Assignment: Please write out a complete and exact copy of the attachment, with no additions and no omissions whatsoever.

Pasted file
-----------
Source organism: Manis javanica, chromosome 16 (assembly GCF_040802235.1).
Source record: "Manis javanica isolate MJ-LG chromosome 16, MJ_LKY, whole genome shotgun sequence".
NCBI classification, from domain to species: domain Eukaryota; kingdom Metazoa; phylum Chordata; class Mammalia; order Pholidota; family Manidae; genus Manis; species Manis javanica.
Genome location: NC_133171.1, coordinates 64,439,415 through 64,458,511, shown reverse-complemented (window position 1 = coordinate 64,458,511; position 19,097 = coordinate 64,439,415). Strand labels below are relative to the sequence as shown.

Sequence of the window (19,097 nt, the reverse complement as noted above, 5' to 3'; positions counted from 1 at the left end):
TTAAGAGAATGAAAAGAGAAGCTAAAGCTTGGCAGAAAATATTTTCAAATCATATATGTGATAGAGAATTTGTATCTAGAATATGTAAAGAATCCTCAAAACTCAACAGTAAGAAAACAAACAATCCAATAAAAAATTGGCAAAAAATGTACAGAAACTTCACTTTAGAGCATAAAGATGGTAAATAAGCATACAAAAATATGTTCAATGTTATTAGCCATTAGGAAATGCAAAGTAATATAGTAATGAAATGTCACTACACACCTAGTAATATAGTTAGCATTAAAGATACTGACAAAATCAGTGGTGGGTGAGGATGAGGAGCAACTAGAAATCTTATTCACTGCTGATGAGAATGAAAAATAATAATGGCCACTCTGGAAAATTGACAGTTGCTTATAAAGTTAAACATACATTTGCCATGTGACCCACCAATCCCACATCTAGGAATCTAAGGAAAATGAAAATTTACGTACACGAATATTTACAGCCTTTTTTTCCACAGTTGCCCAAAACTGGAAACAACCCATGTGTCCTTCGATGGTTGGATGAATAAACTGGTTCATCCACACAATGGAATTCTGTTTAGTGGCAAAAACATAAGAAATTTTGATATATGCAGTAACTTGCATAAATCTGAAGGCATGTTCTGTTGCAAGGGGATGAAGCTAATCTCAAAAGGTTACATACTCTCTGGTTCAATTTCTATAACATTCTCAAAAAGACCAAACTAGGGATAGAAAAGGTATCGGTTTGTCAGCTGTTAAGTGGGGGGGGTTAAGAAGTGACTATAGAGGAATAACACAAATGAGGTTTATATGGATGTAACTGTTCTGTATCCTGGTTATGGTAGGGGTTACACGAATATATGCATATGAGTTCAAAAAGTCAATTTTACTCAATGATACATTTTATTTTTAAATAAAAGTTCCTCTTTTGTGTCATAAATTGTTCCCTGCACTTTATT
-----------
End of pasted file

Source organism: Manis javanica, chromosome 16 (assembly GCF_040802235.1).
Source record: "Manis javanica isolate MJ-LG chromosome 16, MJ_LKY, whole genome shotgun sequence".
NCBI classification, from domain to species: domain Eukaryota; kingdom Metazoa; phylum Chordata; class Mammalia; order Pholidota; family Manidae; genus Manis; species Manis javanica.
Genome location: NC_133171.1, coordinates 64,439,415 through 64,458,511, shown reverse-complemented (window position 1 = coordinate 64,458,511; position 19,097 = coordinate 64,439,415). Strand labels below are relative to the sequence as shown.

Sequence of the window (19,097 nt, the reverse complement as noted above, 5' to 3'; positions counted from 1 at the left end):
TTAAGAGAATGAAAAGAGAAGCTAAAGCTTGGCAGAAAATATTTTCAAATCATATATGTGATAGAGAATTTGTATCTAGAATATGTAAAGAATCCTCAAAACTCAACAGTAAGAAAACAAACAATCCAATAAAAAATTGGCAAAAAATGTACAGAAACTTCACTTTAGAGCATAAAGATGGTAAATAAGCATACAAAAATATGTTCAATGTTATTAGCCATTAGGAAATGCAAAGTAATATAGTAATGAAATGTCACTACACACCTAGTAATATAGTTAGCATTAAAGATACTGACAAAATCAGTGGTGGGTGAGGATGAGGAGCAACTAGAAATCTTATTCACTGCTGATGAGAATGAAAAATAATAATGGCCACTCTGGAAAATTGACAGTTGCTTATAAAGTTAAACATACATTTGCCATGTGACCCACCAATCCCACATCTAGGAATCTAAGGAAAATGAAAATTTACGTACACGAATATTTACAGCCTTTTTTTCCACAGTTGCCCAAAACTGGAAACAACCCATGTGTCCTTCGATGGTTGGATGAATAAACTGGTTCATCCACACAATGGAATTCTGTTTAGTGGCAAAAACATAAGAAATTTTGATATATGCAGTAACTTGCATAAATCTGAAGGCATGTTCTGTTGCAAGGGGATGAAGCTAATCTCAAAAGGTTACATACTCTCTGGTTCAATTTCTATAACATTCTCAAAAAGACCAAACTAGGGATAGAAAAGGTATCGGTTTGTCAGCTGTTAAGTGGGGGGGGTTAAGAAGTGACTATAGAGGAATAACACAAATGAGGTTTATATGGATGTAACTGTTCTGTATCCTGGTTATGGTAGGGGTTACACGAATATATGCATATGAGTTCAAAAAGTCAATTTTACTCAATGATACATTTTATTTTTAAATAAAAGTTCCTCTTTTGTGTCATAAATTGTTCCCTGCACTTTATT